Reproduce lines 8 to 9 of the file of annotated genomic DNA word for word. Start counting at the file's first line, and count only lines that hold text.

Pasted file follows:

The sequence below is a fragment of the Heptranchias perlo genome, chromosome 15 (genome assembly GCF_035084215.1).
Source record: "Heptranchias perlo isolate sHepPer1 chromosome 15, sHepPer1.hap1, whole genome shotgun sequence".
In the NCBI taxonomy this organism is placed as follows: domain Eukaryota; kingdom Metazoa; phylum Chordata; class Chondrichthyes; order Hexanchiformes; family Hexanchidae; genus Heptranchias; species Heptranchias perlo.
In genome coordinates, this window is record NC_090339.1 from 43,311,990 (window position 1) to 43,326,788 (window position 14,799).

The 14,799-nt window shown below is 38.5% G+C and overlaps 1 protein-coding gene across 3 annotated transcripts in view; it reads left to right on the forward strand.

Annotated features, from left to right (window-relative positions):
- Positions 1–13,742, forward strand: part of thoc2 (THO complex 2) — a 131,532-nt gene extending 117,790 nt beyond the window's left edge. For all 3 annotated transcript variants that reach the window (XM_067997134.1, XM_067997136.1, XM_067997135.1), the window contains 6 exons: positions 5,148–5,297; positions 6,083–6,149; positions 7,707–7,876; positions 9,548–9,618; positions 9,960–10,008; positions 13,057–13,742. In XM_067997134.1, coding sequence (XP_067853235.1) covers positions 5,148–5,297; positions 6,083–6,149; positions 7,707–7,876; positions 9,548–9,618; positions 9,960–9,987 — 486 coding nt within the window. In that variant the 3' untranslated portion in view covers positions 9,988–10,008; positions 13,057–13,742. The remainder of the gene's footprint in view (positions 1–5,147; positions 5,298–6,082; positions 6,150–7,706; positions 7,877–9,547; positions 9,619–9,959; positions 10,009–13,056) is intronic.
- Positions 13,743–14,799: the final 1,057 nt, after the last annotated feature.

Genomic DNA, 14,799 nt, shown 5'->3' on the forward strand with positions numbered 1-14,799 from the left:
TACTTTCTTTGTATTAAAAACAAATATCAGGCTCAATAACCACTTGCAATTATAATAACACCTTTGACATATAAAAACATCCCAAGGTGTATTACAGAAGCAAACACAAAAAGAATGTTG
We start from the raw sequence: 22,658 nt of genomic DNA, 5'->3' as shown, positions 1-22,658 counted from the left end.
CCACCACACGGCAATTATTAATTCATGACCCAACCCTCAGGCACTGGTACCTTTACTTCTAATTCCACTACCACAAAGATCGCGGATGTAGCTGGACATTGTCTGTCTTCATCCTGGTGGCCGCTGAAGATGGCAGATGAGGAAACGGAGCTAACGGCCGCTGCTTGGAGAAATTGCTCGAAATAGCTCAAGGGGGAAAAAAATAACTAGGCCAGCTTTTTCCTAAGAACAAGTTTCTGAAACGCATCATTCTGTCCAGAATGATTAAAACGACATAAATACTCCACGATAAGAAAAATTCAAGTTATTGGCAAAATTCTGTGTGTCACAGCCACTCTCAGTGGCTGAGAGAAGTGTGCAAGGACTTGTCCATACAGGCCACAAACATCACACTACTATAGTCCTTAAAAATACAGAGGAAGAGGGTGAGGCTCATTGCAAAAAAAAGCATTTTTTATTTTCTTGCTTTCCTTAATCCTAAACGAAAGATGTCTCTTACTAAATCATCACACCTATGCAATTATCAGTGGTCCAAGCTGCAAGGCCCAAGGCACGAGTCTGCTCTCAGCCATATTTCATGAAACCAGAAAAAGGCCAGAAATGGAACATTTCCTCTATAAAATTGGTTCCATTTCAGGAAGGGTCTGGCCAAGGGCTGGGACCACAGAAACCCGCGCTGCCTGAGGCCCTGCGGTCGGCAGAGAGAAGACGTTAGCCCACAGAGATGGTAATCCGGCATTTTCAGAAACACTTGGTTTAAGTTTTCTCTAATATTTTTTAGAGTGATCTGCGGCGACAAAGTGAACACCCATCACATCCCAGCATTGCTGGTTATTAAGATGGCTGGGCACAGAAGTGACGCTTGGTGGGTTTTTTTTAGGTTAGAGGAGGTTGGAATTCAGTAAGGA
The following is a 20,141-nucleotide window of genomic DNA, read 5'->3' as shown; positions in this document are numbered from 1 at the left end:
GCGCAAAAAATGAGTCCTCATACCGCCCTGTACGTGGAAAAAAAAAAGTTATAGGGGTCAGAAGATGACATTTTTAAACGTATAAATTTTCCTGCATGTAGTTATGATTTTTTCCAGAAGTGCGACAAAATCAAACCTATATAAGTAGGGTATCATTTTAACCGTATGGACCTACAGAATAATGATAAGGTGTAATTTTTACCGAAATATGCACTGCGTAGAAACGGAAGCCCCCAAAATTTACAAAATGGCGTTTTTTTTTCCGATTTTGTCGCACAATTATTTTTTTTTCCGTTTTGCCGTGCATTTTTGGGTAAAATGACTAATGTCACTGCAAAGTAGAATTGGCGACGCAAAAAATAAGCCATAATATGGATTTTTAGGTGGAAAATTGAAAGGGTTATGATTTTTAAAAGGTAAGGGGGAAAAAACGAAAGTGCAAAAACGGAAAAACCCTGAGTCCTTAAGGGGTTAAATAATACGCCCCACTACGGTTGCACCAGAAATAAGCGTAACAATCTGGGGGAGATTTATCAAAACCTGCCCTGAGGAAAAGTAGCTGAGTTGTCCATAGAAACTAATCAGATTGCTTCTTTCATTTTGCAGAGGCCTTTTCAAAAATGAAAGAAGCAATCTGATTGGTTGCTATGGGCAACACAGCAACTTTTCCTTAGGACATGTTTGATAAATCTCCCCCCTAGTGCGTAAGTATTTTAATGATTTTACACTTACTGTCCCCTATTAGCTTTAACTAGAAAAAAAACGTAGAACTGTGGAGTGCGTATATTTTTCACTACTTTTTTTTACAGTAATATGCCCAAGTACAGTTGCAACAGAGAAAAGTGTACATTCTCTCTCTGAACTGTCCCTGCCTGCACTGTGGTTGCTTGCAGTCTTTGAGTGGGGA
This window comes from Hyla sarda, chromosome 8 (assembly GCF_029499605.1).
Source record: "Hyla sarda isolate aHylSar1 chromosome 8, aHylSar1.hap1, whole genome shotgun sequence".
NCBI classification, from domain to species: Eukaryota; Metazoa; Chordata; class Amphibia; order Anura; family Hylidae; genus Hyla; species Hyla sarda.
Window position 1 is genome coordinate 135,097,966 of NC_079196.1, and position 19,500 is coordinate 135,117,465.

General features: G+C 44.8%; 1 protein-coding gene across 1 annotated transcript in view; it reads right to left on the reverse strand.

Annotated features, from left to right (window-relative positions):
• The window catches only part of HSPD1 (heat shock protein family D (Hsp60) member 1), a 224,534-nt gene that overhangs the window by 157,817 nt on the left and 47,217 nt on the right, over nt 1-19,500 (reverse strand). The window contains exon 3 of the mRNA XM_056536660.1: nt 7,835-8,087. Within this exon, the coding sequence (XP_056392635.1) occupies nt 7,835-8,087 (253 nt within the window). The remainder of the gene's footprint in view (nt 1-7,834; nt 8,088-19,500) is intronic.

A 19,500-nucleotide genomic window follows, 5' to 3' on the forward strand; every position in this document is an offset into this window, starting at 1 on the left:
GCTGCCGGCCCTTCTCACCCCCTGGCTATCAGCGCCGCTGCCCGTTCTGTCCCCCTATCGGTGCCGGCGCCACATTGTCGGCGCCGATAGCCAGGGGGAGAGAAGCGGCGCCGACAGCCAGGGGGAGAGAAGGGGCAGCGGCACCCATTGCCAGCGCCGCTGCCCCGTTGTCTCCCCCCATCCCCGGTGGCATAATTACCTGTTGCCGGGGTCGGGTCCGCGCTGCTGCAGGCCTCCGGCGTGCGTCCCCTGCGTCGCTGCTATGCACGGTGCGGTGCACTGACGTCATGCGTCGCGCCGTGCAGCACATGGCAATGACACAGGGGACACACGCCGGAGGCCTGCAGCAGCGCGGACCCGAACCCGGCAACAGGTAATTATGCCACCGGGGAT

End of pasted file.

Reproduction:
- Positions 13,743–14,799: the final 1,057 nt, after the last annotated feature.

Genomic DNA, 14,799 nt, shown 5'->3' on the forward strand with positions numbered 1-14,799 from the left: